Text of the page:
Reflecting on ten years of Tate Modern.

Wiard Sterk says Wales should learn that commitment and daring is what makes for success in the arts

Some weeks ago I visited Tate Modern again, to view the outstanding show of work by Theo van Doesburg. This early 20th Century Dutch artist, architect and writer was the joint founder with Mondrian of De Stijl. Much later, the two famously fell out with each other over the use of diagonals in their paintings – van Doesburg in favour and Mondrian against. In any event, by that time De Stijl, as a movement and as a collaborative collective of architects, artists and theorists, had also run its course. This show was jointly curated between Tate Modern and the Lakenhal Museum in Leiden in the Netherlands, his hometown for many years

Tate Modern was ten years old last Wednesday and many of us have been recalling its opening. During its first decade it has developed an immense international reputation, attracted unprecedented numbers of visitors and raised the expectations of and interest in art, giving the lie to the notion that ‘the public’ do not understand or enjoy modern and contemporary art. My personal Tate anecdote centres on my visit on the day after its official opening – the morning after the great celebrations. Wandering through the many exhibition spaces I came across Rebecca Horn’s Ballet der Spechte (Ballet of the Woodpeckers), a large, room size installation of wall length mirrors with small mechanical hammers tapping against them in irregular rhythms. The hammer action stops just short of smashing the mirror-glass and the installation requires technical perfection and a keen eye for detail.

I am always impressed by Horn and this work reminded me of her haunting installation in a ruined prison tower in Münster during the 1997 sculpture show there, where the public was invited to wander the dark and dank passages while similar little hammers tapped their rhythms on the walls. I was savouring the moment as I was alone in the room (a very rare occurrence in major art shows these days) and lost myself briefly in contemplation, mesmerised by the eerie rhythm of the hammers. I suddenly became aware of the reflection of the schoolmasterly stare of Nicholas Serota. I wanted to turn around and congratulate him on the success, but because of the confusion of reflections, I could not place him immediately and by the time I did, he had turned away and left the room. I spotted him going through various other rooms and later caught up with him on one of the long elevators, when he accepted my congratulations with a smile, which seemed to say: “Well, had you expected anything less?”. I realised that this commitment and absolute concern for detail, still inspecting and perhaps reconsidering the hang and installation of the works on the day after the night before, is what guarantees the success of such a massive and daring venture.

Tate Modern is now one of Britain’s most popular tourist attractions, with over 45 million visitors to date, contributing some £100 million to the London economy to boot. Besides being one of the most successful contemporary public art galleries, in art critical as well as business terms, it is also an outstanding example of the transformation of industrial heritage into a fantastic cultural facility. Its position along the Thames, opposite St Paul’s, has supported this success, but a high profile location is not necessarily a vital ingredient.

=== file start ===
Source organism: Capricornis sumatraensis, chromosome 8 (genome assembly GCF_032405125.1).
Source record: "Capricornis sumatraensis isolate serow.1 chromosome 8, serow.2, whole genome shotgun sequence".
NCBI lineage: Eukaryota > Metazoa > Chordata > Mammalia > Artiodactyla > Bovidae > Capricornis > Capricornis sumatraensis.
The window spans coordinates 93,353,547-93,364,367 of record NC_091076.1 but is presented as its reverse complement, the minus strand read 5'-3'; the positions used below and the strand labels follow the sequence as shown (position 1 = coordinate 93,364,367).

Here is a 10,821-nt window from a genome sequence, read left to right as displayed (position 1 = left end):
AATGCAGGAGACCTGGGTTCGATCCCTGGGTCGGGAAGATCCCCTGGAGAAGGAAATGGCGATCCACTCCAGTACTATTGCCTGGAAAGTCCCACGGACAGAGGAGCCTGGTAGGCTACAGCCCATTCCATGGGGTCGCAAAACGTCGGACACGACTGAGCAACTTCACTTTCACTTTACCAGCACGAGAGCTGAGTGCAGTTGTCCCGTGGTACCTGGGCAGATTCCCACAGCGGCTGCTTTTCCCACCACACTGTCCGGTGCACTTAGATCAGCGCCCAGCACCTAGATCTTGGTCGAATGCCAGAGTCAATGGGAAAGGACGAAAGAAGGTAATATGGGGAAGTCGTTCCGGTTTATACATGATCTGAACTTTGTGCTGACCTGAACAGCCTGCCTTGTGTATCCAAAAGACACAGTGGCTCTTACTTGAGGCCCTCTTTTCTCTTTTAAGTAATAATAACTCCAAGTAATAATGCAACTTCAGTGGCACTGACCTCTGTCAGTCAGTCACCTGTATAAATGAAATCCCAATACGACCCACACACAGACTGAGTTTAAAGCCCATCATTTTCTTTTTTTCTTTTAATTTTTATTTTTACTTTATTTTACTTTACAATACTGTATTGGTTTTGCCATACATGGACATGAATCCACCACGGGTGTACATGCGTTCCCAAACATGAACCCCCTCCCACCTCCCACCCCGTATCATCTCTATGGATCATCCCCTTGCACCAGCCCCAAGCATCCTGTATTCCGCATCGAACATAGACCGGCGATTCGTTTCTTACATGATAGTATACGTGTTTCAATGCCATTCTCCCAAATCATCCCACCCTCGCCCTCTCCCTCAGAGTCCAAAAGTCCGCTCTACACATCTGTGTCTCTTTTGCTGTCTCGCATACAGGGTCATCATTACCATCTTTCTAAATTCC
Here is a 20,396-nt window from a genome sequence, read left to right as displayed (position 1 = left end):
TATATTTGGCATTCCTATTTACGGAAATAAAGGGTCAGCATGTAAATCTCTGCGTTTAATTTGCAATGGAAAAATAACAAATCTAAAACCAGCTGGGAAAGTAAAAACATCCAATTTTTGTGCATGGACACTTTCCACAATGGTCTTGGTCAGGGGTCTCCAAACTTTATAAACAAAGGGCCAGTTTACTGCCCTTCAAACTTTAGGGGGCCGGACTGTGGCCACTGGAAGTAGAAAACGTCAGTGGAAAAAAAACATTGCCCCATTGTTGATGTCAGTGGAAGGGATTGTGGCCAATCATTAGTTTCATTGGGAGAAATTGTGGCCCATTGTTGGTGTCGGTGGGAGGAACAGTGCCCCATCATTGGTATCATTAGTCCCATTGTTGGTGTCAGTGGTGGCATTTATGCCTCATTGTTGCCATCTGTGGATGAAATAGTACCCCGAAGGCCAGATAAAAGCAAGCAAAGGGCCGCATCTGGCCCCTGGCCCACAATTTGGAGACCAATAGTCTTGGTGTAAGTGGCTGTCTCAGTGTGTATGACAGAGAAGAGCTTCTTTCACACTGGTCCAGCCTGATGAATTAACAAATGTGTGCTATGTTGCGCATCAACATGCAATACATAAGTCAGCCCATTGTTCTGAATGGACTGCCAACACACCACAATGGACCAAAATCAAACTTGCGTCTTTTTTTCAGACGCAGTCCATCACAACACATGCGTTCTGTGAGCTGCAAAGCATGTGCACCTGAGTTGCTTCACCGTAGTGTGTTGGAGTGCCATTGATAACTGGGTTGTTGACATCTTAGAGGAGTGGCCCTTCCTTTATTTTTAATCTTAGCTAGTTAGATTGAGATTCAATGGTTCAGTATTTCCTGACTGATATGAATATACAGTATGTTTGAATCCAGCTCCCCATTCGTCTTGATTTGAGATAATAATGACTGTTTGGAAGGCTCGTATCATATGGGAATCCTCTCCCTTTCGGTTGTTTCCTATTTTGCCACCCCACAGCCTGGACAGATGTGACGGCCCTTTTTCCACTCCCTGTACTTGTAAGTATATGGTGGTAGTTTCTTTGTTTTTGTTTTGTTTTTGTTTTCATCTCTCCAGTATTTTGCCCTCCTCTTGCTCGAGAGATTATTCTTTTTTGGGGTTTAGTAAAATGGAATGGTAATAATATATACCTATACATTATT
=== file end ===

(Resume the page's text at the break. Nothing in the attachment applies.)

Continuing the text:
This is demonstrated by the Dia Centre for the Arts in Beacon, a small, rundown industrial town on the banks of the Hudson in upstate New York. Neither is an “iconic, landmark” building essential; Dia:Beacon is a single story former box printing factory, with rows of jagged skylights, rough floors and a very basic layout, but accommodates very well large works by Richard Serra, as well as works by many other major names such as Louise Bourgeois, Sol LeWitt and Donald Judd, to name but a few. The conversion of the building is basic in comparison to Herzog and Meuron’s transformation of the former Bankside Power Station, but effective and elegant nonetheless. Beacon is well connected to New York by rail – one hour and 15 minutes from Grand Central – and the station is within two minutes walk from the art gallery.

The town of Beacon has undergone a significant transformation since the opening of Dia:Beacon in May of 2003, with empty and derelict shops now refurbished as art galleries and an influx of 70,000 visitors annually. This is modest perhaps compared to Tate Modern, but significant if you consider that Beacon’s population is barely 14,000 and that of Dutchess County just 280,000. Its close proximity to New York helps, of course, but with so much to compete with in that big city, it is perhaps even more impressive. As this is the States and the Dia Foundation is reliant on corporate and individual donations, most money invested in this venture is private, rather than public funding. Nevertheless, this example demonstrates that it does not necessarily require a brand new building by Gehry, a grand transformation of a vast powerstation or a dramatic setting in a major Capital to create the home for a contemporary public art gallery as a tourist destination. It does require vision, a committed partnership, a collection of great artworks and some imagination.

Wiard Sterk is Director of the public art consultancy Safle

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